Is Kombucha Safe for Pregnant People? Here's What Experts Say
While kombucha is far from being this magical elixir it's often touted to be, we do love popping open a bottle to reap the probiotic and antioxidant benefits. Plus, it's absolutely delicious! But is it safe for pregnant women to drink? We chatted with Kiarra King, M.D., F.A.C.O.G., OB/Gyn who is also a lifestyle, motherhood and wellness influencer to tread the murky waters (or should we say, tea) of whether or not pregnant people should drink kombucha.
First, What Is Kombucha?
Kombucha is made by fermenting sweet tea with a funky little ingredient called SCOBY, which is an acronym for "symbiotic cultures of bacteria and yeast,"and it's also known as "the mother." This is a slimy, living, plant-based culture that is the kombucha's probiotic source. In short, a SCOBY is to kombucha as a starter is to sourdough bread. (Learn how to make your own SCOBY—and kombucha—here.)
Besides the SCOBY, a sugar source and tea (which is almost always green or black), the ingredients and amount of sugar can vary between kombucha brands. Most kombucha brands use cane sugar or stevia for sweetness promoting fermentation but others, like GT's Living Foods, use fruit juice with no sugar added, for those looking for an all-natural sweetener. Some brands, like Brew Dr. Kombucha, add herbs and spices to the mix for flavor and nutrient density, while others, like Upstart and Wonder Drink, even add functional ingredients like CBD or ashwagandha. There are also several popular "hard kombuchas" that are higher in alcohol, like Flying Embers, which have about the same ABV (alcohol by volume) as a light beer. Kombucha ingredient lists can run the gamut, so be sure to inspect the labels to be aware of sugar, alcohol and any additional contents before picking up a bottle.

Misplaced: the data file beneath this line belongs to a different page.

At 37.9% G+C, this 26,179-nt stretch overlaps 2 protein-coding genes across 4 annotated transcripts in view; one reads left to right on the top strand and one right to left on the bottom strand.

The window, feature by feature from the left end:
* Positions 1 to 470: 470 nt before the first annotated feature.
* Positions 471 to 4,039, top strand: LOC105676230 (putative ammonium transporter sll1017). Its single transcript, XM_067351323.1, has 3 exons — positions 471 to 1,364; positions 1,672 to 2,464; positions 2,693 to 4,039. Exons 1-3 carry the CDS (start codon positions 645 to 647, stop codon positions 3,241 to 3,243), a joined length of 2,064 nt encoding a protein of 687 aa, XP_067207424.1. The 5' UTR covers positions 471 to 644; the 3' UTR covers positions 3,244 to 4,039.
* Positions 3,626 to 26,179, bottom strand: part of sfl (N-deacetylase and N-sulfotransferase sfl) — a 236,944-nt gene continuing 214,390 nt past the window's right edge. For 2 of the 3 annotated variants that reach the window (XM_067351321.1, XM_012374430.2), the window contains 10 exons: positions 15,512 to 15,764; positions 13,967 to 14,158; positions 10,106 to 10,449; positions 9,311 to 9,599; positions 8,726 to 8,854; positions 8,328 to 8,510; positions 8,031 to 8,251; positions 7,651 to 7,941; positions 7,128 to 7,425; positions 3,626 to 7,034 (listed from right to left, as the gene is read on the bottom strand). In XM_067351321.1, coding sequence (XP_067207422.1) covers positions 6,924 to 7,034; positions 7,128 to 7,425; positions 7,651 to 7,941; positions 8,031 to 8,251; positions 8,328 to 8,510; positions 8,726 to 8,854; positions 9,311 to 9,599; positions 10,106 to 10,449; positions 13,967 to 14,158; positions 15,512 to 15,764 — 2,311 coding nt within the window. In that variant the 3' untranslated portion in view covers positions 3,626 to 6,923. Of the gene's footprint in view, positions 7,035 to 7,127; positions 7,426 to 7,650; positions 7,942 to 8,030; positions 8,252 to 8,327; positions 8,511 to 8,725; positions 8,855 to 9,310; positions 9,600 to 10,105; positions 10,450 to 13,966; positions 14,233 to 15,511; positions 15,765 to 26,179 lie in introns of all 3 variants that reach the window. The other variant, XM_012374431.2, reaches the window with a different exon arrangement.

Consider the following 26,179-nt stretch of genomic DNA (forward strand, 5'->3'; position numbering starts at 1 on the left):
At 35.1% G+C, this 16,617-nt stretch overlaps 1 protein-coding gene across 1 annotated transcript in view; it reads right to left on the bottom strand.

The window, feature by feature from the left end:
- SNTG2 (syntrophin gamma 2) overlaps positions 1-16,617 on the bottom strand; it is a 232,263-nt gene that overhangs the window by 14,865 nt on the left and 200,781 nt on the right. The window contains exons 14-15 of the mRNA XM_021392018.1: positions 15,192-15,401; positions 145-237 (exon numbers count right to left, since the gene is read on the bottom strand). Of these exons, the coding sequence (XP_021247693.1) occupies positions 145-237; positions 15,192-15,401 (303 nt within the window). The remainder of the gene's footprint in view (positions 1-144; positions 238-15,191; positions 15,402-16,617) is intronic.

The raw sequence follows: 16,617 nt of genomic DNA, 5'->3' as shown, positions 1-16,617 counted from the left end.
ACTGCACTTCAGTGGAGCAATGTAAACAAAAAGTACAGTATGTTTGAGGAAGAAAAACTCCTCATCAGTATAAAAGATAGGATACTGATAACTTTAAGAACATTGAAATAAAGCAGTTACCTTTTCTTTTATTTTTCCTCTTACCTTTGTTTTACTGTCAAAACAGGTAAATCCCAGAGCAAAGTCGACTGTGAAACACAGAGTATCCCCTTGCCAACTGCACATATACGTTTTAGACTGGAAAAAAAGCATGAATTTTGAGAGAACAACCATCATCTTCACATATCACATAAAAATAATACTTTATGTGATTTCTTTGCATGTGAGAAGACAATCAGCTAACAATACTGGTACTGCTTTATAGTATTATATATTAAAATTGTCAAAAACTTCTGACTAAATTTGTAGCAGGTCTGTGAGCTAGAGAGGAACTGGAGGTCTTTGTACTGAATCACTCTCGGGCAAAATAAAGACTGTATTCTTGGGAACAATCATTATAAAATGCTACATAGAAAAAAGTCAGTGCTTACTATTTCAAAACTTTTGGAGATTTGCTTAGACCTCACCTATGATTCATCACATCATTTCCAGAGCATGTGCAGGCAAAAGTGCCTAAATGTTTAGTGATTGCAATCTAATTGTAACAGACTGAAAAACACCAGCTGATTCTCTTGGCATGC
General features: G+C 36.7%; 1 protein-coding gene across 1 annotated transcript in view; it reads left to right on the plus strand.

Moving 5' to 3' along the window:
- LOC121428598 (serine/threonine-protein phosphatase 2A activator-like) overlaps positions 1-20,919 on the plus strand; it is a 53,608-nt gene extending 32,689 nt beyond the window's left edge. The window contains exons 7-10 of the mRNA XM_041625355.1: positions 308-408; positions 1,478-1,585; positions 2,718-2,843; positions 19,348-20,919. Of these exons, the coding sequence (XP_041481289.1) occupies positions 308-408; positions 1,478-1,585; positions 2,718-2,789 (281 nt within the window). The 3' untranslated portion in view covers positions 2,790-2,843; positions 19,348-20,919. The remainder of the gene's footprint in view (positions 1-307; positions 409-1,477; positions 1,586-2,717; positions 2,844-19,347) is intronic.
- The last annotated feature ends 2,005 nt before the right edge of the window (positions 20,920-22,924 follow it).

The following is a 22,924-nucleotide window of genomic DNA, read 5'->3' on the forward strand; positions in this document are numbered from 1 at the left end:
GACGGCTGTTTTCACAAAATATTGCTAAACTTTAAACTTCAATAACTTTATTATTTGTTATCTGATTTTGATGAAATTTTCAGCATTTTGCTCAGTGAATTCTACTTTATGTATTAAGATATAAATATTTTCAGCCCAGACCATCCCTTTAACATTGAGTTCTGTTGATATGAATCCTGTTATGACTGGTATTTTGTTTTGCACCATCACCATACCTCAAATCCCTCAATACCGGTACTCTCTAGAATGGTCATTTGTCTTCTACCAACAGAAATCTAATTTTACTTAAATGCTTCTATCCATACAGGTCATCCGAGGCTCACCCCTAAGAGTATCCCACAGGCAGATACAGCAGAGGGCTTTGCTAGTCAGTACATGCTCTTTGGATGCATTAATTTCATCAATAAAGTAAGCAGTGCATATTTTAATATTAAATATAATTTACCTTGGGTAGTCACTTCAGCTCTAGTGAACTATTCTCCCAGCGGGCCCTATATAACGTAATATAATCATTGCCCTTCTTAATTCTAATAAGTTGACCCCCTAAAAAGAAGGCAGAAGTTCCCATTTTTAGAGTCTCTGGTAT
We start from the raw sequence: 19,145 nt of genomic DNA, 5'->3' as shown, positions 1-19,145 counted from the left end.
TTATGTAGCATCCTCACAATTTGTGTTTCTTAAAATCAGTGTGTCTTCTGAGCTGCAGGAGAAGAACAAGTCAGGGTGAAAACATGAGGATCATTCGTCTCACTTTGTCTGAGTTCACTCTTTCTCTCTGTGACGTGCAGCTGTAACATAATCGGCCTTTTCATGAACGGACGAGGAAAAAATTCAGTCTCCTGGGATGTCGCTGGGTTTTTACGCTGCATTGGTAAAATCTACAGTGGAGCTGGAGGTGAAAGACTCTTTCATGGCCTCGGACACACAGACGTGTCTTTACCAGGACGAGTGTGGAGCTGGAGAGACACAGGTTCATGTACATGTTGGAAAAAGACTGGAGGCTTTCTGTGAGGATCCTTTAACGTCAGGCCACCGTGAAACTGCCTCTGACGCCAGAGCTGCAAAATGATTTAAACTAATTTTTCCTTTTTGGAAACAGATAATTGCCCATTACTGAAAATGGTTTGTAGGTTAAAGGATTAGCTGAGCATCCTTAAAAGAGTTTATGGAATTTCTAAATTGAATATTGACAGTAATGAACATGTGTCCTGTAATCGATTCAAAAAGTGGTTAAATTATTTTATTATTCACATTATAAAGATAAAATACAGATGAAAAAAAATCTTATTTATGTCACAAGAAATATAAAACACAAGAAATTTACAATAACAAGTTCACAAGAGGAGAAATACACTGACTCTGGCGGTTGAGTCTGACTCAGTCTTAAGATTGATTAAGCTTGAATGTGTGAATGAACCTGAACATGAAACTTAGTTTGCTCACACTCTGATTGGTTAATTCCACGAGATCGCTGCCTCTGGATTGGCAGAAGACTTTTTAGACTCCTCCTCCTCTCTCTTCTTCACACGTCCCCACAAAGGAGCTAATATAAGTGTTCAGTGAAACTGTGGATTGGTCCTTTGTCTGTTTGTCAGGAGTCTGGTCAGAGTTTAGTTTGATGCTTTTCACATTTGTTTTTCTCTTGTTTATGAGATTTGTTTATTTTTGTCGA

Is Kombucha Safe for Pregnant People to Drink?